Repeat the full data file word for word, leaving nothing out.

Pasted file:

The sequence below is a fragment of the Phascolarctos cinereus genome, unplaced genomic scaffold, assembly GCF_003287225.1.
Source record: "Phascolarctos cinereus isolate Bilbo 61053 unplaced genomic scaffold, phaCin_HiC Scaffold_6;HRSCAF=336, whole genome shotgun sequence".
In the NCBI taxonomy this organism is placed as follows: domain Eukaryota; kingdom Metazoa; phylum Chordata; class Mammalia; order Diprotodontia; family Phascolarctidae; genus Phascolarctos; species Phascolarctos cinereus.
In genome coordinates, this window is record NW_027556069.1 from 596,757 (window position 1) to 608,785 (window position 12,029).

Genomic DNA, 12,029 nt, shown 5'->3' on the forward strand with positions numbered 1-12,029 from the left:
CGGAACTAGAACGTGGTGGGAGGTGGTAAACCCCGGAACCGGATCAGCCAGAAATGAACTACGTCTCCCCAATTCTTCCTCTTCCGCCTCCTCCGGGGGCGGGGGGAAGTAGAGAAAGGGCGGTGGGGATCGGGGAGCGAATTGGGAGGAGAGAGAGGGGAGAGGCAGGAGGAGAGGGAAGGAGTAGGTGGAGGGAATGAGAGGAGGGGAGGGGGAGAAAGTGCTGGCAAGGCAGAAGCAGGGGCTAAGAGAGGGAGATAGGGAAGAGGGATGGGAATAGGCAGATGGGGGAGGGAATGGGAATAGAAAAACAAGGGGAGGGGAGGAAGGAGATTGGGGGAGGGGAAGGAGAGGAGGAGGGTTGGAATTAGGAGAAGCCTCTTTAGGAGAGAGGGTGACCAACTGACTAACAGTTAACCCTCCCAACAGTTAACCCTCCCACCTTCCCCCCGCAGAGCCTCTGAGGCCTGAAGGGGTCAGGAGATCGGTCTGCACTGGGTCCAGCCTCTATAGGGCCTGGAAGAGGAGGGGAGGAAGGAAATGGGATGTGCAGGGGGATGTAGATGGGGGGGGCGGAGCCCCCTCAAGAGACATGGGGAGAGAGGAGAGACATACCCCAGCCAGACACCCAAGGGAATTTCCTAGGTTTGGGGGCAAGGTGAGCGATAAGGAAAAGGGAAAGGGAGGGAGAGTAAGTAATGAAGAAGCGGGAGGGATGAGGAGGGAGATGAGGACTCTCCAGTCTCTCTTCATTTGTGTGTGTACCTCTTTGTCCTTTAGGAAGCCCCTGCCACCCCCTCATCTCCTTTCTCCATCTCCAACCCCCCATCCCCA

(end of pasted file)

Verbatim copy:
The sequence below is a fragment of the Phascolarctos cinereus genome, unplaced genomic scaffold, assembly GCF_003287225.1.
Source record: "Phascolarctos cinereus isolate Bilbo 61053 unplaced genomic scaffold, phaCin_HiC Scaffold_6;HRSCAF=336, whole genome shotgun sequence".
In the NCBI taxonomy this organism is placed as follows: domain Eukaryota; kingdom Metazoa; phylum Chordata; class Mammalia; order Diprotodontia; family Phascolarctidae; genus Phascolarctos; species Phascolarctos cinereus.
In genome coordinates, this window is record NW_027556069.1 from 596,757 (window position 1) to 608,785 (window position 12,029).

Genomic DNA, 12,029 nt, shown 5'->3' on the forward strand with positions numbered 1-12,029 from the left:
CGGAACTAGAACGTGGTGGGAGGTGGTAAACCCCGGAACCGGATCAGCCAGAAATGAACTACGTCTCCCCAATTCTTCCTCTTCCGCCTCCTCCGGGGGCGGGGGGAAGTAGAGAAAGGGCGGTGGGGATCGGGGAGCGAATTGGGAGGAGAGAGAGGGGAGAGGCAGGAGGAGAGGGAAGGAGTAGGTGGAGGGAATGAGAGGAGGGGAGGGGGAGAAAGTGCTGGCAAGGCAGAAGCAGGGGCTAAGAGAGGGAGATAGGGAAGAGGGATGGGAATAGGCAGATGGGGGAGGGAATGGGAATAGAAAAACAAGGGGAGGGGAGGAAGGAGATTGGGGGAGGGGAAGGAGAGGAGGAGGGTTGGAATTAGGAGAAGCCTCTTTAGGAGAGAGGGTGACCAACTGACTAACAGTTAACCCTCCCAACAGTTAACCCTCCCACCTTCCCCCCGCAGAGCCTCTGAGGCCTGAAGGGGTCAGGAGATCGGTCTGCACTGGGTCCAGCCTCTATAGGGCCTGGAAGAGGAGGGGAGGAAGGAAATGGGATGTGCAGGGGGATGTAGATGGGGGGGGCGGAGCCCCCTCAAGAGACATGGGGAGAGAGGAGAGACATACCCCAGCCAGACACCCAAGGGAATTTCCTAGGTTTGGGGGCAAGGTGAGCGATAAGGAAAAGGGAAAGGGAGGGAGAGTAAGTAATGAAGAAGCGGGAGGGATGAGGAGGGAGATGAGGACTCTCCAGTCTCTCTTCATTTGTGTGTGTACCTCTTTGTCCTTTAGGAAGCCCCTGCCACCCCCTCATCTCCTTTCTCCATCTCCAACCCCCCATCCCCA